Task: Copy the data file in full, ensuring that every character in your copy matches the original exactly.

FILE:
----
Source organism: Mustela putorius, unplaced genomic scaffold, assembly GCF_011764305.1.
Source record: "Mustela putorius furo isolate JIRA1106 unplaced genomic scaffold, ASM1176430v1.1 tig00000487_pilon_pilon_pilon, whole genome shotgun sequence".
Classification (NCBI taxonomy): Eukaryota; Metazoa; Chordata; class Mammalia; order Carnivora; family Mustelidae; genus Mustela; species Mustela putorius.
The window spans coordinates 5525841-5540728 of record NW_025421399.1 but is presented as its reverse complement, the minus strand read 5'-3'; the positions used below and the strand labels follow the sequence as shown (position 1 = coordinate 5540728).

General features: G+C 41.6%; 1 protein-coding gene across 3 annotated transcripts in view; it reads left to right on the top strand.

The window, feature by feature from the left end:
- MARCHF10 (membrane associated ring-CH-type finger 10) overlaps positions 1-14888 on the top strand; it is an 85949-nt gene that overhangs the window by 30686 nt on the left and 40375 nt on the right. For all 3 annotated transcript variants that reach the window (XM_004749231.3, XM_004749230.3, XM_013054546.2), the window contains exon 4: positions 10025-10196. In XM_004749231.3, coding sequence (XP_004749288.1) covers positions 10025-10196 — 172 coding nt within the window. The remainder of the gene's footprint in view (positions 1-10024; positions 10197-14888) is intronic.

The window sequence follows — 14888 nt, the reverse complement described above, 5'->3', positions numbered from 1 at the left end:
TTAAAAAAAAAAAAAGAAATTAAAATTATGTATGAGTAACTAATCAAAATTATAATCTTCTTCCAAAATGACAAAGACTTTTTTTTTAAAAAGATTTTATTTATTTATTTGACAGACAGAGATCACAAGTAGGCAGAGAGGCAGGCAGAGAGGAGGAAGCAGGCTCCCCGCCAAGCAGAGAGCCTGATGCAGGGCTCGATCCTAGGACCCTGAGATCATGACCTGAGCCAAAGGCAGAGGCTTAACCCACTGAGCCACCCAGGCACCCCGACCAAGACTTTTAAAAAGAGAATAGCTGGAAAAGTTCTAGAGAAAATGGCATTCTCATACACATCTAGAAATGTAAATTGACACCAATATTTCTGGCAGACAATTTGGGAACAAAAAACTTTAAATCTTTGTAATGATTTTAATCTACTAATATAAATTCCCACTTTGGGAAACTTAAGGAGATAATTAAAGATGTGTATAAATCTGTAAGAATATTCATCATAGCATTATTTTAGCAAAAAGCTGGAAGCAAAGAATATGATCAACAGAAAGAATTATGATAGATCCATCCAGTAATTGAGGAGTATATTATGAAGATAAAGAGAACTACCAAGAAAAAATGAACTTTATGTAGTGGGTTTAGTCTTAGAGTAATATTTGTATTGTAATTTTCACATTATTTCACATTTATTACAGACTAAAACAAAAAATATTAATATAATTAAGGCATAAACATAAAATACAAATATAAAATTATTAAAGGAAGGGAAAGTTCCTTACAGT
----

Source organism: Mustela putorius, unplaced genomic scaffold, assembly GCF_011764305.1.
Source record: "Mustela putorius furo isolate JIRA1106 unplaced genomic scaffold, ASM1176430v1.1 tig00000487_pilon_pilon_pilon, whole genome shotgun sequence".
Classification (NCBI taxonomy): Eukaryota; Metazoa; Chordata; class Mammalia; order Carnivora; family Mustelidae; genus Mustela; species Mustela putorius.
The window spans coordinates 5525841-5540728 of record NW_025421399.1 but is presented as its reverse complement, the minus strand read 5'-3'; the positions used below and the strand labels follow the sequence as shown (position 1 = coordinate 5540728).

General features: G+C 41.6%; 1 protein-coding gene across 3 annotated transcripts in view; it reads left to right on the top strand.

The window, feature by feature from the left end:
- MARCHF10 (membrane associated ring-CH-type finger 10) overlaps positions 1-14888 on the top strand; it is an 85949-nt gene that overhangs the window by 30686 nt on the left and 40375 nt on the right. For all 3 annotated transcript variants that reach the window (XM_004749231.3, XM_004749230.3, XM_013054546.2), the window contains exon 4: positions 10025-10196. In XM_004749231.3, coding sequence (XP_004749288.1) covers positions 10025-10196 — 172 coding nt within the window. The remainder of the gene's footprint in view (positions 1-10024; positions 10197-14888) is intronic.

The window sequence follows — 14888 nt, the reverse complement described above, 5'->3', positions numbered from 1 at the left end:
TTAAAAAAAAAAAAAGAAATTAAAATTATGTATGAGTAACTAATCAAAATTATAATCTTCTTCCAAAATGACAAAGACTTTTTTTTTAAAAAGATTTTATTTATTTATTTGACAGACAGAGATCACAAGTAGGCAGAGAGGCAGGCAGAGAGGAGGAAGCAGGCTCCCCGCCAAGCAGAGAGCCTGATGCAGGGCTCGATCCTAGGACCCTGAGATCATGACCTGAGCCAAAGGCAGAGGCTTAACCCACTGAGCCACCCAGGCACCCCGACCAAGACTTTTAAAAAGAGAATAGCTGGAAAAGTTCTAGAGAAAATGGCATTCTCATACACATCTAGAAATGTAAATTGACACCAATATTTCTGGCAGACAATTTGGGAACAAAAAACTTTAAATCTTTGTAATGATTTTAATCTACTAATATAAATTCCCACTTTGGGAAACTTAAGGAGATAATTAAAGATGTGTATAAATCTGTAAGAATATTCATCATAGCATTATTTTAGCAAAAAGCTGGAAGCAAAGAATATGATCAACAGAAAGAATTATGATAGATCCATCCAGTAATTGAGGAGTATATTATGAAGATAAAGAGAACTACCAAGAAAAAATGAACTTTATGTAGTGGGTTTAGTCTTAGAGTAATATTTGTATTGTAATTTTCACATTATTTCACATTTATTACAGACTAAAACAAAAAATATTAATATAATTAAGGCATAAACATAAAATACAAATATAAAATTATTAAAGGAAGGGAAAGTTCCTTACAGT